Affliction Entertainment, best known for their universal clothing apparel on the backs of the most popular mixed-martial-arts fighters from around the world, apparently seem poised to for one last ditch effort in promoting MMA fights and competing with the Ultimate Fighting Championship for MMA supremacy.
Despite surprisingly stellar profit margins yet meager pay-per-view buys from their last two fight cards, Affliction plans on counteracting the UFC's historic 100th multi-main-event mega-bash in Las Vegas on July 11 with one of their own dull, so-so main-event fight night either on free basic cable or network television, possibly even another costly PPV venture.
Considered in some circles to be the best mixed martial artist alive, Fedor Emelianenko expects to headline, what could possibly be the third and final fight act for the struggling T-shirt vendors-turn-fight-promoters, when he defends, for the second time, his World Alliance of Mixed Martial Arts (WAMMA) heavyweight championship possibly against top contender Josh Barnett.
No other fights have yet been announced, but judging from their past two cards, fans can expect knockouts, blood, submissions, and more knockouts.
Affliction: Banned, the organization's very first foray into the MMA PPV world came back in July 2008 when "the last Russian emperor" submitted former UFC heavyweight champion Tim "Maine-iac" Sylvia with a rear-naked choke after only 36 seconds into the first round, thus securing the newly created WAMMA heavyweight title.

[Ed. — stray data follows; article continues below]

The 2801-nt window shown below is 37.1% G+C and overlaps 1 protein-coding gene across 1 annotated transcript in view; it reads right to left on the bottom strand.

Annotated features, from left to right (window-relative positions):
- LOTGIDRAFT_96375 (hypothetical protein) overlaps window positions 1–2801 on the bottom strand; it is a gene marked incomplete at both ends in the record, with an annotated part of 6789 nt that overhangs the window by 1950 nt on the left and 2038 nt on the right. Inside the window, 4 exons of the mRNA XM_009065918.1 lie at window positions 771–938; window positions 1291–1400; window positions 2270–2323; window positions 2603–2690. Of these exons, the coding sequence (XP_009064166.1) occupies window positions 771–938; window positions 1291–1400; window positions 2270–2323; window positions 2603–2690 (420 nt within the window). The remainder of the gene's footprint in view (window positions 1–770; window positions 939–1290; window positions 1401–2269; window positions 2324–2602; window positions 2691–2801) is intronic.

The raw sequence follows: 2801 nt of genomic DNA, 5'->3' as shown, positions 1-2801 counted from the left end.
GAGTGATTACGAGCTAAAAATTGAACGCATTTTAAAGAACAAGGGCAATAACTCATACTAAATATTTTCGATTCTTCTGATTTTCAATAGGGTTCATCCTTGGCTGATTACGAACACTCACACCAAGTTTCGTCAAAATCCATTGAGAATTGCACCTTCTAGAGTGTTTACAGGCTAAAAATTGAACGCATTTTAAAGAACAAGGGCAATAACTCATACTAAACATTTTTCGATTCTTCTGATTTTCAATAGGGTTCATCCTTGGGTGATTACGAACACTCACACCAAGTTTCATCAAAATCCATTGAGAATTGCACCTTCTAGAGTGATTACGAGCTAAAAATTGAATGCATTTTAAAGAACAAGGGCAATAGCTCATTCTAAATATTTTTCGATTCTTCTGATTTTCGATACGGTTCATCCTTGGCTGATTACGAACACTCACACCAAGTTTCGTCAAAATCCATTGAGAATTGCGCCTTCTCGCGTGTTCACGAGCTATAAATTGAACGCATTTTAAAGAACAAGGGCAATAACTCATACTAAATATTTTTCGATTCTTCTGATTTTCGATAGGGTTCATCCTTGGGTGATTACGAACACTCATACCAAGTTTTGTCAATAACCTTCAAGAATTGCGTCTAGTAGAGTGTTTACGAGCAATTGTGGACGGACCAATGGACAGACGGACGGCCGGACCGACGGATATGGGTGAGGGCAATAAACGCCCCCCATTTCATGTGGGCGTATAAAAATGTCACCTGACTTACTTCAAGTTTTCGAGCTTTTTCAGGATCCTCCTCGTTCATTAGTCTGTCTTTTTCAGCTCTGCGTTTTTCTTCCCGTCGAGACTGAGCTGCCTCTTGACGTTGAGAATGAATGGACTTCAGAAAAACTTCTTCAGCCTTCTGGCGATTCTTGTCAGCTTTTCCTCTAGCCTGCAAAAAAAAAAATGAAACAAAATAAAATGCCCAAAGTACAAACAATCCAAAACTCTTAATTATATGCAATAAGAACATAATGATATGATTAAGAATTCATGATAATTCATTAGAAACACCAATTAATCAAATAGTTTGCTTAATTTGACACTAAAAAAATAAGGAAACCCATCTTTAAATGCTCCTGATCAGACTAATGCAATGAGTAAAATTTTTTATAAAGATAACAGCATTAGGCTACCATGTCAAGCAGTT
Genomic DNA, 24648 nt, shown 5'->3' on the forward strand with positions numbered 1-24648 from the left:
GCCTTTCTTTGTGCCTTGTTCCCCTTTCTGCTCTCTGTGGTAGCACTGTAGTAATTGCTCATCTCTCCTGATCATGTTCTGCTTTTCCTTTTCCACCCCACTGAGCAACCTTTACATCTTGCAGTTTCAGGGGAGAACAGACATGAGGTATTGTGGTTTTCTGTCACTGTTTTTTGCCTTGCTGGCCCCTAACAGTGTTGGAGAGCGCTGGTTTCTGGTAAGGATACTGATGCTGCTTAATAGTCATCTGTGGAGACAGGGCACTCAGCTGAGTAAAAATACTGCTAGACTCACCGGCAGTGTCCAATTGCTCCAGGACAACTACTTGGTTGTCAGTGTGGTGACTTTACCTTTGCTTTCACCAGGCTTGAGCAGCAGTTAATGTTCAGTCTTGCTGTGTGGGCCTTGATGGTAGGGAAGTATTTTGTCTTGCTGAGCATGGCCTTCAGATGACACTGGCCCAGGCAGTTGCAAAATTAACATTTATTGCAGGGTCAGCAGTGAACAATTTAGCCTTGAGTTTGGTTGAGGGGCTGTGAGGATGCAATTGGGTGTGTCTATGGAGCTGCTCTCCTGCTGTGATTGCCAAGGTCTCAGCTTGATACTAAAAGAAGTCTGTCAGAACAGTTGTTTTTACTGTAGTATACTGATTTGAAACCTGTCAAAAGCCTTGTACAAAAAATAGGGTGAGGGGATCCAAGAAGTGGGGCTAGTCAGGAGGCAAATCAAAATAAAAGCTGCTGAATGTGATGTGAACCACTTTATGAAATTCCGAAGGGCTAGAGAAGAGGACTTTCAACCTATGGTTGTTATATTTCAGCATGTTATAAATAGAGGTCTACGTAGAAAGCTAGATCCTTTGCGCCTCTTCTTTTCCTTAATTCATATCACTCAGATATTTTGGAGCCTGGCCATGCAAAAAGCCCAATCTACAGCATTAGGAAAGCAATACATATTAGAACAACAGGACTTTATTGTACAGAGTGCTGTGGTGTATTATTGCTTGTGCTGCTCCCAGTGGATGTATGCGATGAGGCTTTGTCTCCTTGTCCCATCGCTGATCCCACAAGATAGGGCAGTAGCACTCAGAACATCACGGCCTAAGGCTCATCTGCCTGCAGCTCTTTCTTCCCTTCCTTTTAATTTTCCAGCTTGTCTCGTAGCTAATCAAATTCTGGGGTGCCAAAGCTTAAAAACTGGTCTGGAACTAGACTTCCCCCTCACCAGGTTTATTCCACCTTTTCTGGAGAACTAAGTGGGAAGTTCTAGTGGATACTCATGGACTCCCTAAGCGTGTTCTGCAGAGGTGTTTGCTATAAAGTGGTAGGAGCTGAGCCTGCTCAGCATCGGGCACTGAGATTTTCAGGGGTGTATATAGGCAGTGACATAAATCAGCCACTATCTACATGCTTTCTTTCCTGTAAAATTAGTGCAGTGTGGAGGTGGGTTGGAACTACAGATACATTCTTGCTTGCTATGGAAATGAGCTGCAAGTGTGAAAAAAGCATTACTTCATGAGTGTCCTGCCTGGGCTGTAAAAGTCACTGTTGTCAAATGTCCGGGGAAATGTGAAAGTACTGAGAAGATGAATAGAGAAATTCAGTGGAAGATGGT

Other brand-name fighters on the main card that night included former UFC castaways, Josh Barnett, Andre Arlovski, and current Strikeforce light heavyweight Renato "Babalu" Sobral.
Both Barnett and Arlovski knocked out their opponents in the second and third round respectively. Sobral earned a unanimous decision.
The problem with Affliction PPVs, as has been proven in their previous two cards—whoever fights Fedor, loses and loses quickly.
That's not saying Barnett, who's beat top fighters during his days in the UFC, will not give the champion, Fedor, a run for his money. According to the WAMMA rankings, both fighters rank No. 1 and No. 2 respectively, yet who wants to actually watch Fedor fight Barnett in Affliction?
If Affliction, who has had Fedor fight on their only two cards, plans to stay buddy-buddy with WAMMA and help legitimize their belts and rankings, and keep the fans happy, they can't have both Barnett and Fedor fighting on the same card but against different opponents.
Sure, them in separate matches makes for a more star-studded fight card, but the chances of another early knockout from Fedor risks the entire card being a bust.
When it comes to selling a MMA PPV, Emelianenko has not been a money-making machine, which is another reason the upstart promotion may be heading toward the final days as a direct competitor for the UFC.
In addition to a possible Fedor vs. Barnett title bout, Affliction must schedule many, many other great fights on this card, which they have done to a certain extent with their other two PPVs, to have any chance of drawing fans away from the UFC's landmark occasion.
Even if Affliction opts to broadcast a jam-packed fight card on free network cable, similar to what UFC has done in the past, that still will not guarantee them much, if any, success.
Casual fight fans tune into a free MMA card, if the letters U—F—C precede the name. But Affliction just doesn't have that brand recognition and so they need well-known fighters like Tim Sylvia and Paul Buentello or even boxers to attract both die-hard and casual fight fans, or this will definitely be their third and final MMA card.
Maybe than Affliction's deal with Golden Boy Promotions to promote four hybrid boxing/mixed martial arts matches in 2009 will come to fruition. Perhaps a hybrid card similar to March Badness, which includes champion boxer Roy Jones Jr. and MMA wild card Bobby Lashley, may be a better way to go for Affliction.